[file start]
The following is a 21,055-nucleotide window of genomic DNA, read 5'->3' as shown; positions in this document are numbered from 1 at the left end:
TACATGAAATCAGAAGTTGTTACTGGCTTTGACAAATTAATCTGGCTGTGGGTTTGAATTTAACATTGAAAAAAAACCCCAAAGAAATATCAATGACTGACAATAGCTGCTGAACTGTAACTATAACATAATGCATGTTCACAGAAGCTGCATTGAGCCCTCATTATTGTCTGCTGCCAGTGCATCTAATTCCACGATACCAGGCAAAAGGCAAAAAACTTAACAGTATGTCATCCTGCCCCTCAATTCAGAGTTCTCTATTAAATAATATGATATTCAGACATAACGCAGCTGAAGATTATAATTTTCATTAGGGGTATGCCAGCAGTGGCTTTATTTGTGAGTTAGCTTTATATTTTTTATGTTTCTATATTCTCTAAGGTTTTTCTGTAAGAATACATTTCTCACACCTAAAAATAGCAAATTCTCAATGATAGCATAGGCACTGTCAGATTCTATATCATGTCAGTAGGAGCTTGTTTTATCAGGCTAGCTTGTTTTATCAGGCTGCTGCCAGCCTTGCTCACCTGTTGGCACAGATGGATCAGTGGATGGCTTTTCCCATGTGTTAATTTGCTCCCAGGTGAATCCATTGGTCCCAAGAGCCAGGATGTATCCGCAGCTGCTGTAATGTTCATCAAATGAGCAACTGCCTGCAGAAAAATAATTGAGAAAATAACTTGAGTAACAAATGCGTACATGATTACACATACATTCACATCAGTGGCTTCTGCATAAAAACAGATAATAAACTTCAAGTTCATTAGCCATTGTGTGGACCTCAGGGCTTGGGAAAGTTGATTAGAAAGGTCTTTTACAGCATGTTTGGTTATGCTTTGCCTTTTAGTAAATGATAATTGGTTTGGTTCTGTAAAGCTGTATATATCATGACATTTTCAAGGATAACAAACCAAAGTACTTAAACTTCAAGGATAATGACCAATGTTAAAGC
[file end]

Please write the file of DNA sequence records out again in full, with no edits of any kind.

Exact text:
The following is a 21,055-nucleotide window of genomic DNA, read 5'->3' as shown; positions in this document are numbered from 1 at the left end:
TACATGAAATCAGAAGTTGTTACTGGCTTTGACAAATTAATCTGGCTGTGGGTTTGAATTTAACATTGAAAAAAAACCCCAAAGAAATATCAATGACTGACAATAGCTGCTGAACTGTAACTATAACATAATGCATGTTCACAGAAGCTGCATTGAGCCCTCATTATTGTCTGCTGCCAGTGCATCTAATTCCACGATACCAGGCAAAAGGCAAAAAACTTAACAGTATGTCATCCTGCCCCTCAATTCAGAGTTCTCTATTAAATAATATGATATTCAGACATAACGCAGCTGAAGATTATAATTTTCATTAGGGGTATGCCAGCAGTGGCTTTATTTGTGAGTTAGCTTTATATTTTTTATGTTTCTATATTCTCTAAGGTTTTTCTGTAAGAATACATTTCTCACACCTAAAAATAGCAAATTCTCAATGATAGCATAGGCACTGTCAGATTCTATATCATGTCAGTAGGAGCTTGTTTTATCAGGCTAGCTTGTTTTATCAGGCTGCTGCCAGCCTTGCTCACCTGTTGGCACAGATGGATCAGTGGATGGCTTTTCCCATGTGTTAATTTGCTCCCAGGTGAATCCATTGGTCCCAAGAGCCAGGATGTATCCGCAGCTGCTGTAATGTTCATCAAATGAGCAACTGCCTGCAGAAAAATAATTGAGAAAATAACTTGAGTAACAAATGCGTACATGATTACACATACATTCACATCAGTGGCTTCTGCATAAAAACAGATAATAAACTTCAAGTTCATTAGCCATTGTGTGGACCTCAGGGCTTGGGAAAGTTGATTAGAAAGGTCTTTTACAGCATGTTTGGTTATGCTTTGCCTTTTAGTAAATGATAATTGGTTTGGTTCTGTAAAGCTGTATATATCATGACATTTTCAAGGATAACAAACCAAAGTACTTAAACTTCAAGGATAATGACCAATGTTAAAGC